In the last 2-3 decades alone, we have seen a ridiculous amount of ways to reduce calories, including low-fat diets, low-carb and ketogenic diets, “just eat less,” to even more dangerous ideas such as eating tapeworm larvae.

When you see the extremes people are willing to go to avoid calories, it is understandable why everyone is so scared of them.

What To Do Instead

Instead of focusing on eating only from a list of “negative calorie” foods, seek variety in your diet by eating the rainbow and allowing all foods to fit.

Aim to eat every color of fruit and vegetables over a 2-3 day period.  

Start with 2 fruit and 3 vegetable servings daily, then increase as you can. The fiber will help you feel full faster and for a longer time.

When you eat vegetables with protein and fat (almonds, peanut butter, or in a complete meal), digestion will take even longer. Meaning that you’re less likely to need an “emergency snack” from the vending machine, gas station, or fast food joint.

To incorporate lower (but not negative) calorie foods (ie fruits, vegetables, and beans) in a balanced way:

  • Bake an apple with some cinnamon for dessert
  • Add a side salad or other vegetable side to your pasta dinner
  • Snack on carrots, cucumbers, bell pepper sticks, or another favorite vegetable dipped in tzatziki or another yogurt-based dip.
  • Make a fruit dip
  • Enjoy a breakfast of Greek yogurt or cottage cheese with berries
  • Add mushrooms, onions, and peppers to your morning omelet
  • Vegetable soup makes a great addition to a winter lunch
  • Try a vegetarian chili with black and kidney beans and sweet potato
  • Make a cold sandwich with tempeh and a bunch of vegetables that you enjoy raw
  • Or make a hot sandwich with roasted veggies and tofu.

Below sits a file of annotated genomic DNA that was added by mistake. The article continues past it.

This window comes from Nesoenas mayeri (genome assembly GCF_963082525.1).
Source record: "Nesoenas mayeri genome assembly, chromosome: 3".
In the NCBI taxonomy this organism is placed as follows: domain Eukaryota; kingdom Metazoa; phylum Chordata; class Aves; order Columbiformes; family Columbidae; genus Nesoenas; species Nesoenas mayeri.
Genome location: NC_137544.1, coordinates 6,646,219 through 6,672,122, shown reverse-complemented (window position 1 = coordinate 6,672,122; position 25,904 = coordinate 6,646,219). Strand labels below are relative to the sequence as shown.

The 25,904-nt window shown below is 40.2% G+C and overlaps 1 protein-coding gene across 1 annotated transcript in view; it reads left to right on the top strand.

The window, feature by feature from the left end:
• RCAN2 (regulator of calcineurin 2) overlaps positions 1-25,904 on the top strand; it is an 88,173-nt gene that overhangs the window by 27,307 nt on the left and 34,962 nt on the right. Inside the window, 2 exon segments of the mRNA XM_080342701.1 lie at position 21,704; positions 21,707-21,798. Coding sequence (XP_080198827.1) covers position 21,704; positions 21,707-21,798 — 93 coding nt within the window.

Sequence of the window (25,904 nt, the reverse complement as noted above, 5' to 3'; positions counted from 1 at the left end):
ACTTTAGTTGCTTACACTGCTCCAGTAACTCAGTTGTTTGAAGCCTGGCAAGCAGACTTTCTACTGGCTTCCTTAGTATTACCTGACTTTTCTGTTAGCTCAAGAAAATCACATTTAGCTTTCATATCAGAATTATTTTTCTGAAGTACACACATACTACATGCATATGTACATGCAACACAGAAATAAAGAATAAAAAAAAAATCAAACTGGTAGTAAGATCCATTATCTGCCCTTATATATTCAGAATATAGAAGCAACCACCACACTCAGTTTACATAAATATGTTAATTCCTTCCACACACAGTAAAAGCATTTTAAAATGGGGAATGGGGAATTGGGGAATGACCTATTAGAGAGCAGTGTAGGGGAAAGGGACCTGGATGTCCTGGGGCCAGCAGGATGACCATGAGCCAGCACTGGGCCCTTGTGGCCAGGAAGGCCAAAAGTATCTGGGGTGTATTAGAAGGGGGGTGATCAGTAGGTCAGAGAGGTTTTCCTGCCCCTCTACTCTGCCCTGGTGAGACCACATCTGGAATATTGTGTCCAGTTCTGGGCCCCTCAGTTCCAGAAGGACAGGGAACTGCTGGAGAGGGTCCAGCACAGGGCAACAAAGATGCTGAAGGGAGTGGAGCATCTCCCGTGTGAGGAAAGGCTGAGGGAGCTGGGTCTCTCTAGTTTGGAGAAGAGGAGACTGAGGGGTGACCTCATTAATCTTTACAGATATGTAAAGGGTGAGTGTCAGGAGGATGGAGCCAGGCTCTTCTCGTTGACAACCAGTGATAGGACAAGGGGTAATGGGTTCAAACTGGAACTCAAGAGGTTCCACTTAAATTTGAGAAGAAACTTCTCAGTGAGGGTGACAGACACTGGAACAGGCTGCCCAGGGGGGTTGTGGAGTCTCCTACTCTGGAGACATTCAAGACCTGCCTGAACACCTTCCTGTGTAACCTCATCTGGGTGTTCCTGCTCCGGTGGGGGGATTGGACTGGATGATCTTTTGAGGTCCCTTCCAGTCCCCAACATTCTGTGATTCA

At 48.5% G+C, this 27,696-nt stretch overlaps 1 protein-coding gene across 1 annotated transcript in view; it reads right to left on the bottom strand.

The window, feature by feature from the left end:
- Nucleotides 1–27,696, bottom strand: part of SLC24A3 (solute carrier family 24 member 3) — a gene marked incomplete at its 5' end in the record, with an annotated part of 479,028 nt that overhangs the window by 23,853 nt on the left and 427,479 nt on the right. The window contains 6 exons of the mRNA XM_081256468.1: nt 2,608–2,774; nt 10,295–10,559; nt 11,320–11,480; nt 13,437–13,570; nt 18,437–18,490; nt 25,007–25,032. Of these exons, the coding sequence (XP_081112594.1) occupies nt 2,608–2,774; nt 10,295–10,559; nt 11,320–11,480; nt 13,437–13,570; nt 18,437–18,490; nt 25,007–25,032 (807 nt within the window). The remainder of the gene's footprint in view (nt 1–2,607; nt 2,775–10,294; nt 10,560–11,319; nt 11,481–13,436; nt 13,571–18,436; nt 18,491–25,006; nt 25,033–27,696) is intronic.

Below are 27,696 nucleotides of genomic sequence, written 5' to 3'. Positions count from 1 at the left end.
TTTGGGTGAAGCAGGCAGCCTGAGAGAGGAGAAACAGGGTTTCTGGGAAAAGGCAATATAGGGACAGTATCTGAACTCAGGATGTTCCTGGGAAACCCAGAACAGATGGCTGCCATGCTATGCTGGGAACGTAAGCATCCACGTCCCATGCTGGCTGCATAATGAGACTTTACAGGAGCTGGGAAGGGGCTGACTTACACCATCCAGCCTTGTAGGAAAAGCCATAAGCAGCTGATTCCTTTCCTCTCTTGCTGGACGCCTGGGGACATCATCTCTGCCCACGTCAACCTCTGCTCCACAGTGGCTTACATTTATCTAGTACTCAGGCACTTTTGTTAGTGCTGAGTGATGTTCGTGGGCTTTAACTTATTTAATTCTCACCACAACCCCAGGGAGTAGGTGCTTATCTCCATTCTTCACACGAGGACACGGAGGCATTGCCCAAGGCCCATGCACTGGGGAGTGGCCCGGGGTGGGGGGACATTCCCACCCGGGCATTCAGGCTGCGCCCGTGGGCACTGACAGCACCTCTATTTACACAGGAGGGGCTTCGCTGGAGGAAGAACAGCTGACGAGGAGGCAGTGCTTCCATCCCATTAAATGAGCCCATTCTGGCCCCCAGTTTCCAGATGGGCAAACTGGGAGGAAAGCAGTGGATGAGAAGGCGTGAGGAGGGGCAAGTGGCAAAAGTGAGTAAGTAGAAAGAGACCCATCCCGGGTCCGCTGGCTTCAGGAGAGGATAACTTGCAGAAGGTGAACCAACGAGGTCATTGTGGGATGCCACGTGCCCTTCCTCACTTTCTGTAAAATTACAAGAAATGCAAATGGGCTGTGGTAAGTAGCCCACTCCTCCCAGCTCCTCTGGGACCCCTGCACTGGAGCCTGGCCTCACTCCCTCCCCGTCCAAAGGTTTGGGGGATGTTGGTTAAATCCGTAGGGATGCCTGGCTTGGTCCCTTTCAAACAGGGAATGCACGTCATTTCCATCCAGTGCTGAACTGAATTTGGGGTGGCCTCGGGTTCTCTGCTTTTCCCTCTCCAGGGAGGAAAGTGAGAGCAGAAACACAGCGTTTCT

• At the farmer’s market or grocery store, find a fruit or veggie you’ve never tried before and try it!

Bottom Line on Negative Calories

In conclusion, negative calorie foods have been a popular topic in the world of health and nutrition, but there is little evidence to support the idea. While some foods may be low in calories, the notion that the body burns more calories digesting them than they contain is essentially a myth.

In other words, negative calorie foods exist only in the minds of people that don’t understand the science or are trying to mislead you.

In fact, following a strict, low-calorie or negative-calorie diet may lead to nutritional deficiencies and other health risks.

Instead of focusing on specific foods, it’s important to maintain a balanced diet that includes a variety of nutrient-dense foods, including fruits, vegetables, whole grains, lean proteins, and healthy fats.

You can improve your overall health and well-being by making balanced food choices and maintaining an active lifestyle,

Similar myths also unlikely to be true include chewing gum and drinking ice-cold water to lose weight. They likely won’t hurt you, but they aren’t going to transform your health or make you lose weight.

Start thinking of food as it all works together. We don’t consume “protein,” “calories,” “fat,” “carbs,” etc. We consume food. Each nutrient (and food) gives us different benefits and should all be included in the balance.



Is negative calories a thing?

I guess it depends. Yes, claims that certain foods have negative calories is “a thing.”

However, there is no evidence that there are foods that burn more calories than they contain.

Can you lose weight on negative calories?

A calorie deficit will usually result in weight loss. However, this is much more complicated than your high school health teacher and diet culture, in general, led you to believe.

The foods usually touted as negative calories do have nutrients that help you maintain the weight you should.

However, we actually have less say about that than we like to think.

So the answer to this is a clear-cut “maybe.”

Are negative calories good for you?

The foods often claimed to be negative calories are generally foods that are widely considered to be health-promoting. This article was in no way meant to dissuade you from eating them.

However, if you could eat your way to negative calories, this would not be good for you.

Your body requires calories for all of its functions. Eating fewer calories than you need means that it starts breaking down tissues to provide the energy it needs. Once it runs out of expendable tissue (muscles first, then fat stores), it starts going for the important stuff until you can no longer survive. This is called starvation.

How is celery negative calories?

It isn’t.